LP: That's a very interesting point. As you'll see in the book, he got interested not in playing two lines at once but let's just say playing two notes at once. Playing a little chord or harmony. It's as early as 1957. I've got the whole history in the book - who he learned it from and how - that was really the beginning of it. Once he realized that you could play two notes at once, he started with that. So for example, he wrote the tune "Harmonique" where he plays two notes at once right in the theme of the song itself. [LP hums the theme of "Harmonique"] He plays two notes there.

On the first record under his own name which is called "Coltrane," at the end of "While My Lady Sleeps", he goes [LP sings phrase which ends on a multiphonic]. He plays a little bit of two notes at once. So he started with that. What he did was practice that like a maniac which is how he always practiced everything until he was able to do that anywhere. He could pretty much take any note on the saxophone, except for the very high notes, because it's harder there, and play two notes at once. If he was very careful, three notes at once. And then I think what he started working on was moving it. So for example, if you had these two notes [LP plays on an electric keyboard] just a fifth and then found you were able go from there to here which is a third, then you could start moving it. So let me play those in a row and see if I get [LP plays more] and before you know it, he's getting two lines at once instead of just two notes at once. And that is so hard, it's really impossible to do it in a smooth way but what I suggested was that on his last recordings, he got closer to that than anybody that I ever heard.

PSF: What are the different relationships that Coltrane had to various groups he played in? Were there some sidemen that really stimulated him in various directions that others couldn't? For example, how is Eric Dolphy's influence on Coltrane different than a person like McCoy Tyner or Rashied Ali?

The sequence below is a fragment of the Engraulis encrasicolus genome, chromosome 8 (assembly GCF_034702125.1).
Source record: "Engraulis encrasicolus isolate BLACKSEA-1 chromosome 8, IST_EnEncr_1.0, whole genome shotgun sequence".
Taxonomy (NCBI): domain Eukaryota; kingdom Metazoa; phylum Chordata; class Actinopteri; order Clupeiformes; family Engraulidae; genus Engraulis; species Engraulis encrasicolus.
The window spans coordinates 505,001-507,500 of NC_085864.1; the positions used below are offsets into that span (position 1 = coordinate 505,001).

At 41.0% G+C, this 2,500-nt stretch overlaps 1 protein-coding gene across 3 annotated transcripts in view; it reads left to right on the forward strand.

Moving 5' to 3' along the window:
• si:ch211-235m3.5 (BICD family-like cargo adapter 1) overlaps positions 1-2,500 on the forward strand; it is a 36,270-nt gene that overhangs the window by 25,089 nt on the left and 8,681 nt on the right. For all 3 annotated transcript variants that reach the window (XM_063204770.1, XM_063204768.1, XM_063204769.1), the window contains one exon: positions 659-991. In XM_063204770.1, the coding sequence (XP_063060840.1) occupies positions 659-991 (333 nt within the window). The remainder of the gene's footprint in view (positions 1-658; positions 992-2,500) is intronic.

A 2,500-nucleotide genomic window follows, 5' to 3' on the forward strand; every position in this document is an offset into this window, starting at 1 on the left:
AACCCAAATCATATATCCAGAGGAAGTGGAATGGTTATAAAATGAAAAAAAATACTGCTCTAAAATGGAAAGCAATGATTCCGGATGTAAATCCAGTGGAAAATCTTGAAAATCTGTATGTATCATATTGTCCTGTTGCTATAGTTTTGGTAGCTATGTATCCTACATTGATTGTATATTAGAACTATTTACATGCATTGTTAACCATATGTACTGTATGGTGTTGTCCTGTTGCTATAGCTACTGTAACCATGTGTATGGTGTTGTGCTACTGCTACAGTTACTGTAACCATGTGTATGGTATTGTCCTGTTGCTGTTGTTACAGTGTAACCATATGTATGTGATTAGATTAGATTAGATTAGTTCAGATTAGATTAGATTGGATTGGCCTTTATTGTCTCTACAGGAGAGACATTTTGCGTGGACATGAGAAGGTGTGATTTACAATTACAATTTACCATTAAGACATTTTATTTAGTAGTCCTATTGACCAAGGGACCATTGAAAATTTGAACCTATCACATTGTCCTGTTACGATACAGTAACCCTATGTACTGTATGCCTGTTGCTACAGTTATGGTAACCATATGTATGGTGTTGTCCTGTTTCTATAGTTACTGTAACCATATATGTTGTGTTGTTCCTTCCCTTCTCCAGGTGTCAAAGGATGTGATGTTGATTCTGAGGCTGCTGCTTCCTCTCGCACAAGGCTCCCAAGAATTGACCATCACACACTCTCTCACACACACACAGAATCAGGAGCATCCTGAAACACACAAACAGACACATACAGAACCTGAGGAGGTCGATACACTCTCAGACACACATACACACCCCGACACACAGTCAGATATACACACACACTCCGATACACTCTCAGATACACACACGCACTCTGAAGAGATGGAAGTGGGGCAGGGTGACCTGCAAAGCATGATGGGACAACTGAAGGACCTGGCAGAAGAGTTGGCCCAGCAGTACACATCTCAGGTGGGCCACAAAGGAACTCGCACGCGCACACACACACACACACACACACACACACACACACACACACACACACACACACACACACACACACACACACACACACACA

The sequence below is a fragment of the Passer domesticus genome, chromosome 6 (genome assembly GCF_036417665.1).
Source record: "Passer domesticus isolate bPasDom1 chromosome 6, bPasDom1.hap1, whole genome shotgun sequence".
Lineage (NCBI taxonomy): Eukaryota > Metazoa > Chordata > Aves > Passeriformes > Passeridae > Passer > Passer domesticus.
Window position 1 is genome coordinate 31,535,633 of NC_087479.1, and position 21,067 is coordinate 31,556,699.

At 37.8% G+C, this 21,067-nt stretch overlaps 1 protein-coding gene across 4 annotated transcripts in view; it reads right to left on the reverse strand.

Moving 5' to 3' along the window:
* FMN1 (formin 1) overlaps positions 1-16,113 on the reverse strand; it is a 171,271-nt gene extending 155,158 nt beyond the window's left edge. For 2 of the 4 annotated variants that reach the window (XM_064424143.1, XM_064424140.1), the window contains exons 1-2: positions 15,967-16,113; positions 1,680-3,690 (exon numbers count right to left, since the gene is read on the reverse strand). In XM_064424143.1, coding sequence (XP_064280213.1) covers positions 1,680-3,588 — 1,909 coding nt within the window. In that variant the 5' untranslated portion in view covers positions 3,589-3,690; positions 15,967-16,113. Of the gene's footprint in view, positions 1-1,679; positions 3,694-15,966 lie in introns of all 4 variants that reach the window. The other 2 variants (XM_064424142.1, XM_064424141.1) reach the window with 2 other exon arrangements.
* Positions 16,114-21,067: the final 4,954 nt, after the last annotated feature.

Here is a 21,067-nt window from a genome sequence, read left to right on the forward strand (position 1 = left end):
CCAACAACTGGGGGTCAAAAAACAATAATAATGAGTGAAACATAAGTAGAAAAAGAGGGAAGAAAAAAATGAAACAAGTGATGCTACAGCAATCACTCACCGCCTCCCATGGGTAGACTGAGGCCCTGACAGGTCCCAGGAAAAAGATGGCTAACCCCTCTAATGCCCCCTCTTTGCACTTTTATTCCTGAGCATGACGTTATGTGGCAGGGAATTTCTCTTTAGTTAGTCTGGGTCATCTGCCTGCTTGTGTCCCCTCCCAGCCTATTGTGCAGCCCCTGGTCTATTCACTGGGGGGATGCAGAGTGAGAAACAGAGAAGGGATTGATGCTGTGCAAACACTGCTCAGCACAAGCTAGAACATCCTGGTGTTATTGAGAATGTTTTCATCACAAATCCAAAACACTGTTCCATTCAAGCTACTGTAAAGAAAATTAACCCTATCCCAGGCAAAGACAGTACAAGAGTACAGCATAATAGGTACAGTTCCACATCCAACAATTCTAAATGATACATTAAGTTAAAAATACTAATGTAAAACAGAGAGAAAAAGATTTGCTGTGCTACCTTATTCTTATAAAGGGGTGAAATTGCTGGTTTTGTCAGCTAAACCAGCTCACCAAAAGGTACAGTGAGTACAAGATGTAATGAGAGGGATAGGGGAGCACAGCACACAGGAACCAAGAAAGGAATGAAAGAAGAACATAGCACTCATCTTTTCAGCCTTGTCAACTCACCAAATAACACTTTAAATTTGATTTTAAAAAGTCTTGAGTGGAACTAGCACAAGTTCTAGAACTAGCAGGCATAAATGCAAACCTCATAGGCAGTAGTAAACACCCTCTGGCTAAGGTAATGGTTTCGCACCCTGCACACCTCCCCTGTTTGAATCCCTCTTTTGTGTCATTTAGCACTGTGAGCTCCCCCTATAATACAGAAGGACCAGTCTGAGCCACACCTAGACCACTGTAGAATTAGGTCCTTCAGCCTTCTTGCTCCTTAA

LP: In his own bands?

PSF: Either way. His earlier bands before the classic quartet or anything after that. In your book, you concentrate on the compositional aspects of his improvisation - I just want to concentrate on group playing and the group interaction in his music.

LP: That's interesting. There is one thing that I make clear in his book. Before he got his own band together, his mentors were Miles Davis and Monk especially. One of the things I made clear in my book, but I could have brought it out more was that he had very different feelings about the two of them. Miles Davis he admired, he respected him but he didn't think of him as "Hey, man, how you doing?" - not someone he could feel relaxed with, that he could hang out with. With Monk, he says quite clearly that he liked to hang out with him. He would talk with him for hours. He had a much warmer feeling toward Monk, although he may have respected them equally as musicians.

Now when he got his own band together, though, just to show you how he admired Miles Davis, he took a lot of advice from Miles Davis. It was Miles Davis who said to him, "you know should keep your rhythm section modal, just let them play modal and you can play complicated stuff on top of it." But it was very good advice. It was Miles Davis together with Gil Evans who inspired him to look at all kinds of Indian music and African music. He did get a lot of good ideas from Miles although personally he felt a little colder than Monk.

In his own band, first of all, I think that the key figure for him was Elvin Jones. Whenever he talks about the band, Elvin's the one he sounds most excited about. He sounds like "this is the guy that gives me my energy." He always talks about McCoy as the grounding, solid and secure and he's grounding the group. I guess that's what he wanted as a contrast to Elvin.

Then Dolphy, in funny kind of way, is a very different player from Coltrane. In a funny kind of way, I couldn't swear that he didn't take any licks from Dolphy but I got more of a sense that Dolphy just , you know, gave him a kick in the rear. Just playing with someone like Dolphy stimulated him to always try something new and to work harder and to do his best. And not necessarily to play like Dolphy. Know what I mean?